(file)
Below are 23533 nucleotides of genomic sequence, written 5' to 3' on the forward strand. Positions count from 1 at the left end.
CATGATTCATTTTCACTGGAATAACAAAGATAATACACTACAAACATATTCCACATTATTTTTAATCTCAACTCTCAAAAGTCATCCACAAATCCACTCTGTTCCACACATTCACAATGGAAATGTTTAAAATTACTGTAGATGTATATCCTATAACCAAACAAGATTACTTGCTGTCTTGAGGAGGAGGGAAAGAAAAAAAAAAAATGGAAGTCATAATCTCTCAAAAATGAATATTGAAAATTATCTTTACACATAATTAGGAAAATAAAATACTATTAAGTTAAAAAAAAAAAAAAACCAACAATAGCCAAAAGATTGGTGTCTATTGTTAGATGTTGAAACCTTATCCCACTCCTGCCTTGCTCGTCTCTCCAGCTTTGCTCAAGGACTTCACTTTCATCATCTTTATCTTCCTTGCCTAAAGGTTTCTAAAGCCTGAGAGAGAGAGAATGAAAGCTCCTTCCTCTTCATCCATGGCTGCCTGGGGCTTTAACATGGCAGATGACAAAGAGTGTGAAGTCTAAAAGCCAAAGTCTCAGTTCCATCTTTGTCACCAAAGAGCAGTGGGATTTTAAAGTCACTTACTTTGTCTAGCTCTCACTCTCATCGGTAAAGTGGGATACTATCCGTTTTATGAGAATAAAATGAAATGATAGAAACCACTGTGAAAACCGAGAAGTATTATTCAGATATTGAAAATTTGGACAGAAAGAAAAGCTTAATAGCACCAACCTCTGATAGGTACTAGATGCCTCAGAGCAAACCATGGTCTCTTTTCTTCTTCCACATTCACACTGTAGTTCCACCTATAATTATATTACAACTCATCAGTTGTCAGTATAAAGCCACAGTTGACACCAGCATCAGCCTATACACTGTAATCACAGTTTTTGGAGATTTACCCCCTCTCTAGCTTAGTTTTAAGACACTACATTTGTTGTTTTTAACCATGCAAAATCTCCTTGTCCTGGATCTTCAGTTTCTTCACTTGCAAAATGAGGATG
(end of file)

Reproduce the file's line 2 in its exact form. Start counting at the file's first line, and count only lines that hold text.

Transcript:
CATGATTCATTTTCACTGGAATAACAAAGATAATACACTACAAACATATTCCACATTATTTTTAATCTCAACTCTCAAAAGTCATCCACAAATCCACTCTGTTCCACACATTCACAATGGAAATGTTTAAAATTACTGTAGATGTATATCCTATAACCAAACAAGATTACTTGCTGTCTTGAGGAGGAGGGAAAGAAAAAAAAAAAATGGAAGTCATAATCTCTCAAAAATGAATATTGAAAATTATCTTTACACATAATTAGGAAAATAAAATACTATTAAGTTAAAAAAAAAAAAAAACCAACAATAGCCAAAAGATTGGTGTCTATTGTTAGATGTTGAAACCTTATCCCACTCCTGCCTTGCTCGTCTCTCCAGCTTTGCTCAAGGACTTCACTTTCATCATCTTTATCTTCCTTGCCTAAAGGTTTCTAAAGCCTGAGAGAGAGAGAATGAAAGCTCCTTCCTCTTCATCCATGGCTGCCTGGGGCTTTAACATGGCAGATGACAAAGAGTGTGAAGTCTAAAAGCCAAAGTCTCAGTTCCATCTTTGTCACCAAAGAGCAGTGGGATTTTAAAGTCACTTACTTTGTCTAGCTCTCACTCTCATCGGTAAAGTGGGATACTATCCGTTTTATGAGAATAAAATGAAATGATAGAAACCACTGTGAAAACCGAGAAGTATTATTCAGATATTGAAAATTTGGACAGAAAGAAAAGCTTAATAGCACCAACCTCTGATAGGTACTAGATGCCTCAGAGCAAACCATGGTCTCTTTTCTTCTTCCACATTCACACTGTAGTTCCACCTATAATTATATTACAACTCATCAGTTGTCAGTATAAAGCCACAGTTGACACCAGCATCAGCCTATACACTGTAATCACAGTTTTTGGAGATTTACCCCCTCTCTAGCTTAGTTTTAAGACACTACATTTGTTGTTTTTAACCATGCAAAATCTCCTTGTCCTGGATCTTCAGTTTCTTCACTTGCAAAATGAGGATG